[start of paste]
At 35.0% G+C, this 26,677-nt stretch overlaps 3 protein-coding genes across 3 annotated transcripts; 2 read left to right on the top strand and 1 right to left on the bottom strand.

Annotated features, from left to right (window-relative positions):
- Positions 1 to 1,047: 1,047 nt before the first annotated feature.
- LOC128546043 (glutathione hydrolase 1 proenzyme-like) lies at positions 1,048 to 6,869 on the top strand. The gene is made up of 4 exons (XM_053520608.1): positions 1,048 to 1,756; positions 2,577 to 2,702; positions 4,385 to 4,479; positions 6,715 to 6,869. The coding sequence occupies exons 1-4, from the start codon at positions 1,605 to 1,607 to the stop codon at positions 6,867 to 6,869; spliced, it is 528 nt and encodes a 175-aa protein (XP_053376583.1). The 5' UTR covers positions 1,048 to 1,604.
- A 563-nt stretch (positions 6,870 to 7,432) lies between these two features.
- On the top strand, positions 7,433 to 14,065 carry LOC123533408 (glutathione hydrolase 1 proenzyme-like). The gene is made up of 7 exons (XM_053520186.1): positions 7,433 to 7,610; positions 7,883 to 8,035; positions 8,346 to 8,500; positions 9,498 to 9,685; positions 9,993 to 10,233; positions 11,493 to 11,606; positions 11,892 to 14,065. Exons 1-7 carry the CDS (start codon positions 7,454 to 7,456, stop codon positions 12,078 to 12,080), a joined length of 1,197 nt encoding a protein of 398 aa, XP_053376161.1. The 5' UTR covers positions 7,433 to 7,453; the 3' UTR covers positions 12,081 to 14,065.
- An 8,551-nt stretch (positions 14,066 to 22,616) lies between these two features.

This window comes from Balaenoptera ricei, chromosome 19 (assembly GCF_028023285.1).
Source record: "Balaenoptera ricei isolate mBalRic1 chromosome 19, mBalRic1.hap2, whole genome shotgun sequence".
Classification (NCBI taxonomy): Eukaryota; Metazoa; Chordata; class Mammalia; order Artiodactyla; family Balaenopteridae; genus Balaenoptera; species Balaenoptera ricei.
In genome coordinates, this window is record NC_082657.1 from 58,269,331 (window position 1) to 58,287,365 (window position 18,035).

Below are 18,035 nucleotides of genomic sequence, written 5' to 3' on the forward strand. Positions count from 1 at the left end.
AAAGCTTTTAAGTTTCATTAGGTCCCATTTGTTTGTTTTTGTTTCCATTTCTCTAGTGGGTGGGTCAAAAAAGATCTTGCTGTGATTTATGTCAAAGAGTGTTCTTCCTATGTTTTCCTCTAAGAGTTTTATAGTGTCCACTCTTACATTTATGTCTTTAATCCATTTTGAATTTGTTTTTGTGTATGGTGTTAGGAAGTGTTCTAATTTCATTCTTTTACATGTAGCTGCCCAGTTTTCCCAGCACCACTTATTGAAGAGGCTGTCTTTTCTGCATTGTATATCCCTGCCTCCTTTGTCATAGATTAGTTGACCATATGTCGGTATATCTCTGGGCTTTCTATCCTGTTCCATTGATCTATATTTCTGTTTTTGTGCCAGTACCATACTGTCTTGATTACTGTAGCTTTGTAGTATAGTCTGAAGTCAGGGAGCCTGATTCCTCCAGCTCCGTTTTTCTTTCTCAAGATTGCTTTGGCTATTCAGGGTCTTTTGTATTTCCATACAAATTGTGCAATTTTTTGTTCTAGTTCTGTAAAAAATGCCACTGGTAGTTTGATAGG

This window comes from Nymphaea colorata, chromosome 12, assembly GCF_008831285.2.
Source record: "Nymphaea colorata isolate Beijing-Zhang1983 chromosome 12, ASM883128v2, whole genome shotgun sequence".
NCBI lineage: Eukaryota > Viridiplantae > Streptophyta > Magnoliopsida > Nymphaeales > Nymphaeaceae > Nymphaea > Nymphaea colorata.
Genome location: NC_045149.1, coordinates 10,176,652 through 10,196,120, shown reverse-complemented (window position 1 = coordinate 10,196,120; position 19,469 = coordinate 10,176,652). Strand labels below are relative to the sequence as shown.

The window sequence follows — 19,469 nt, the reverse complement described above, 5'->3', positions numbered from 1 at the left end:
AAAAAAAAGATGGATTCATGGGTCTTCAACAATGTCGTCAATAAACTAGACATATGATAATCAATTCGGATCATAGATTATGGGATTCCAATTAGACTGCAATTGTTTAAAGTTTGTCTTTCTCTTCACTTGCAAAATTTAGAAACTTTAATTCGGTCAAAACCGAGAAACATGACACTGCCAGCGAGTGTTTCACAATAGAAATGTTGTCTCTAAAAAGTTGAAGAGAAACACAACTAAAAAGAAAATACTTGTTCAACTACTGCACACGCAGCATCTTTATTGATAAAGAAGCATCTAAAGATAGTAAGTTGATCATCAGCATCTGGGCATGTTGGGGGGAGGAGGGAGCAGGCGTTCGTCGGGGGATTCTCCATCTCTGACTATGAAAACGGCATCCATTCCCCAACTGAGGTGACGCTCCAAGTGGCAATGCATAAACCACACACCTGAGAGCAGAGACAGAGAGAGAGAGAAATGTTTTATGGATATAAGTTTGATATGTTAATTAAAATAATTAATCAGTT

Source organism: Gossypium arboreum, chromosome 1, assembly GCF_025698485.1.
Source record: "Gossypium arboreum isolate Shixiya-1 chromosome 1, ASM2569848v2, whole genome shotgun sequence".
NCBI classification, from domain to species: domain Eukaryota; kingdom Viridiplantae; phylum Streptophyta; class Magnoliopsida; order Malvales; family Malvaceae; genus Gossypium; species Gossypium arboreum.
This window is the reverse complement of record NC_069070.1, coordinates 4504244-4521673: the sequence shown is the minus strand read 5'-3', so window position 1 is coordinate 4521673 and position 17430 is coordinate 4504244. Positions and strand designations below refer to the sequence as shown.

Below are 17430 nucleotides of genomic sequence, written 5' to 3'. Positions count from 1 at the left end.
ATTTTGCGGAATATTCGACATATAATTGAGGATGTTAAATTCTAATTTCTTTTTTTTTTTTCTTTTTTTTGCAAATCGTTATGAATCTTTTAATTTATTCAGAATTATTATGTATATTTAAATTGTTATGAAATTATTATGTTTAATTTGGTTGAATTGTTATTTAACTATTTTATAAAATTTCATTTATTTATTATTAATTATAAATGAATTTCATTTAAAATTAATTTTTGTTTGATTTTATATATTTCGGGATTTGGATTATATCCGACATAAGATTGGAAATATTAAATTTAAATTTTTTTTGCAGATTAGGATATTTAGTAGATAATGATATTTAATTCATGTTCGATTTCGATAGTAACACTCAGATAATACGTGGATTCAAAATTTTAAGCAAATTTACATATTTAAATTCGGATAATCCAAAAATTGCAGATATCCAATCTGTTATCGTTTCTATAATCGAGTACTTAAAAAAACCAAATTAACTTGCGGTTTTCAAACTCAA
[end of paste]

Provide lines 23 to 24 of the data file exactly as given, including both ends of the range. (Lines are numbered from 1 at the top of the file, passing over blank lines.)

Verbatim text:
This window is the reverse complement of record NC_069070.1, coordinates 4504244-4521673: the sequence shown is the minus strand read 5'-3', so window position 1 is coordinate 4521673 and position 17430 is coordinate 4504244. Positions and strand designations below refer to the sequence as shown.

Below are 17430 nucleotides of genomic sequence, written 5' to 3'. Positions count from 1 at the left end.